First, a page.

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Court Clarifies Damages for ESOP Fiduciary Breach

Posted by Meaden & Moore on Oct 29, 2020 11:49:54 AM

Breach of Fiduciary DutyA business owner may have the best of intentions when setting up an employee stock ownership plan (ESOP), but if the ESOP is induced by the owner or other fiduciaries to overpay for the company’s stock, a court can order those fiduciaries to pay damages. A key question in these cases is how to quantify them.

Alleging Breach of Fiduciary Duties

The issue of quantifying damages arose in a recent case where a CEO sold his 52% share of the company to an ESOP for $406 per share in December 2010. Before the sale, the ESOP already owned 48% of the company. An annual appraisal conducted in 2009 determined that the fair market value for shares of the company was only $285 – a difference of nearly 30% from the price the ESOP paid.  

The U.S. Department of Labor (DOL) sued the CEO and the transaction trustee that represented the ESOP and acted as its fiduciary. The DOL claimed they’d violated the Employee Retirement Income Security Act by approving the ESOP’s purchase of the shares at an inflated price. Specifically, the DOL alleged that the trustee had violated its duties of prudence and loyalty. The DOL also argued that the CEO was jointly liable for the ESOP’s losses as a knowing participant in a prohibited transaction and as co-fiduciary to the ESOP.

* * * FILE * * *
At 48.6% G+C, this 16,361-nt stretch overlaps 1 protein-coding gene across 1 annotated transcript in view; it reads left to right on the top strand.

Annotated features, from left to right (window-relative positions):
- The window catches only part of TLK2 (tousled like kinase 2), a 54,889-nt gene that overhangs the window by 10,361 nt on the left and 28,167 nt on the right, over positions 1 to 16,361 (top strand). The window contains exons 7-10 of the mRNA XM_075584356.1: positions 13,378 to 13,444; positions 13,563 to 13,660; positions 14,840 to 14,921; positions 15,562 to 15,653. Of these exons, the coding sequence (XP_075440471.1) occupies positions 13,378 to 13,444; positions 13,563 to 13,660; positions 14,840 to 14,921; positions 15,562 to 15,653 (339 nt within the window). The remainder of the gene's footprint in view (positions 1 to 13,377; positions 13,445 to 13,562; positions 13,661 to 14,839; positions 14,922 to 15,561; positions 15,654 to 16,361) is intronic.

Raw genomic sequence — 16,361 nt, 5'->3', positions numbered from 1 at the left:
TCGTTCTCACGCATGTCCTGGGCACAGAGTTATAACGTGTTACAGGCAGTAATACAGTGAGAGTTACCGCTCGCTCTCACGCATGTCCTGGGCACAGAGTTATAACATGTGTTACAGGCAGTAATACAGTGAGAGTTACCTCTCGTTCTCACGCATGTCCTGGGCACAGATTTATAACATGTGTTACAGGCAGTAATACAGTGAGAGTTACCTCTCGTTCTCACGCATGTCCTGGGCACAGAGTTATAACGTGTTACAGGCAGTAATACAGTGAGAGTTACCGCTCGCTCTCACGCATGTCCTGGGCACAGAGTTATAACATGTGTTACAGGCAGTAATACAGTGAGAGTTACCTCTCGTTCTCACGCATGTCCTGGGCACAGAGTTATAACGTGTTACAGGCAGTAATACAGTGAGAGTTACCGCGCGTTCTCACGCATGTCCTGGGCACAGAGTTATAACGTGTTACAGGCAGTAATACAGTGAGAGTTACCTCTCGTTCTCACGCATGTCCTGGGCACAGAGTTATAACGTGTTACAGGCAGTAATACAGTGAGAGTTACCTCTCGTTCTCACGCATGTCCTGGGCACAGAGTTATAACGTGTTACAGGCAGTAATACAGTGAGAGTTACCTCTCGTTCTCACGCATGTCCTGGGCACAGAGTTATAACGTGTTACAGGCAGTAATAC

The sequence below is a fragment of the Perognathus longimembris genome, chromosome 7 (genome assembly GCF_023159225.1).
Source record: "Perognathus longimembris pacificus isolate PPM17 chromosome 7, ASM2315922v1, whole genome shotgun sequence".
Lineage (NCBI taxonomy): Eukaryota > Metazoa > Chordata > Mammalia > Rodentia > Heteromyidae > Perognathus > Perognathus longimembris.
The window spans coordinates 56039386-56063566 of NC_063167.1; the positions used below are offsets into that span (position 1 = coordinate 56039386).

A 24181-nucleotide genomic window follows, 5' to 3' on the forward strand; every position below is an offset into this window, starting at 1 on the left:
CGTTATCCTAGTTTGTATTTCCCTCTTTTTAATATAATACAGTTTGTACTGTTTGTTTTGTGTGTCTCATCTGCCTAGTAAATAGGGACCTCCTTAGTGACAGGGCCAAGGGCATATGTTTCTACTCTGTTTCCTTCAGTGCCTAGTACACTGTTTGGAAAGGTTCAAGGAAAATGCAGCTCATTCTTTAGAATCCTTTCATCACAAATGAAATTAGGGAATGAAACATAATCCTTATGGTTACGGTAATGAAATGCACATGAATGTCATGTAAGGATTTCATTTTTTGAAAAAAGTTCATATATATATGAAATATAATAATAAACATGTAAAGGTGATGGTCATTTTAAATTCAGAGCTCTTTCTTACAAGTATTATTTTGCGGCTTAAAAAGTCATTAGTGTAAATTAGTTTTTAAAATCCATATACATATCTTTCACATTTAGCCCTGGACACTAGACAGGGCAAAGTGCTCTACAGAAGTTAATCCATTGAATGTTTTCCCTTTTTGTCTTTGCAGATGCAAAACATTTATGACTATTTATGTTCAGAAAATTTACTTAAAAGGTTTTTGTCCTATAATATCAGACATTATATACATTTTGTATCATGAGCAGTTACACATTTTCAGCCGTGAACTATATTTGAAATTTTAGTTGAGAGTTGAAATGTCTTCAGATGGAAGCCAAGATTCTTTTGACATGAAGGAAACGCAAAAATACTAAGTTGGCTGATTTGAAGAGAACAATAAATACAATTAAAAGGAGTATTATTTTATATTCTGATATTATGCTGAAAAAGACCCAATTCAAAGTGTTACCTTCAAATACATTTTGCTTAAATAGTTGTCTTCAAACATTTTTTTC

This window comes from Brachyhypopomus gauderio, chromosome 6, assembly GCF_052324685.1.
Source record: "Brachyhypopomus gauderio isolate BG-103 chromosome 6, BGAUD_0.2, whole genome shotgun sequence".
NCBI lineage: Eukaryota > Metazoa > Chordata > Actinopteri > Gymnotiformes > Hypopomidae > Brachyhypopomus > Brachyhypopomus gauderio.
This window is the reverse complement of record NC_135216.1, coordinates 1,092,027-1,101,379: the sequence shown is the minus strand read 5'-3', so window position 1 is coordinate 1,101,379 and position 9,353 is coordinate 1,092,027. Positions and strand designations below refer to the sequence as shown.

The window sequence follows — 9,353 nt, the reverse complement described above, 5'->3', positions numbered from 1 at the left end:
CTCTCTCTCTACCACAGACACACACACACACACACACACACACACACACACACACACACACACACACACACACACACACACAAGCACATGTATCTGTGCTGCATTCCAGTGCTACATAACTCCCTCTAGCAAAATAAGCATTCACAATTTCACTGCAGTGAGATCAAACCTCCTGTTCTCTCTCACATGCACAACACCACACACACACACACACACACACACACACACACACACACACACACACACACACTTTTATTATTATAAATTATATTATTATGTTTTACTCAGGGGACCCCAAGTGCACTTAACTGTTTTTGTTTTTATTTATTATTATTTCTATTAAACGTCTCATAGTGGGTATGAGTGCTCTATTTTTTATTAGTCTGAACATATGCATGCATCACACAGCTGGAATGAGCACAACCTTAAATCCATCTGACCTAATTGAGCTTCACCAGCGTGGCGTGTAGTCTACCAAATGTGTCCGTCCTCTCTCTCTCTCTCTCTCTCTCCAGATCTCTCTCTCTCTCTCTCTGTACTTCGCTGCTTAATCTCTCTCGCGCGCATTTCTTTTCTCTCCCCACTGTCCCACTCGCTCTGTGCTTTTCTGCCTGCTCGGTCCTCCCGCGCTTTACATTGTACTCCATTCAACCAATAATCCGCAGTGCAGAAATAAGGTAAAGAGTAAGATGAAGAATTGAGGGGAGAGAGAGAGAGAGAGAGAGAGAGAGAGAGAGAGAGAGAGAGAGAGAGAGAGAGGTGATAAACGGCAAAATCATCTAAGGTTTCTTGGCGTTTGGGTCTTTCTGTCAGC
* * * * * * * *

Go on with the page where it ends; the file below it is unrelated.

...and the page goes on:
Calculating Damages

At trial, the DOL’s expert found the ESOP had overpaid by $11.5 million. The defendant’s expert estimated an overpayment of about $5.5 million. Which expert was correct?

The court outlined two “viable methods” for calculating damages in the case:

  1. Using a critique by the defendant’s expert of the opposing expert’s calculation, the court could calculate a discrete damages amount for each alleged error in the annual appraisal of company stock and adjust the calculation accordingly.
  2. The court could credit the DOL expert’s correction of the annual appraisal. 

After the court’s adjustments, the first approach estimated about $7.8 million in damages. The second approach, after adjustments, resulted in roughly $6.5 million in damages. The court found that both methods were imperfect, yet reasonable, methods for calculating damages. Ultimately, it opted for the second approach. 

Building Your Case

Though the trial court in Pizzella wholeheartedly accepted the plaintiff’s liability arguments, it made some adjustments to the DOL’s position on damages. This ruling clearly demonstrates the importance of retaining qualified experts who can build a solid foundation for damages calculations.

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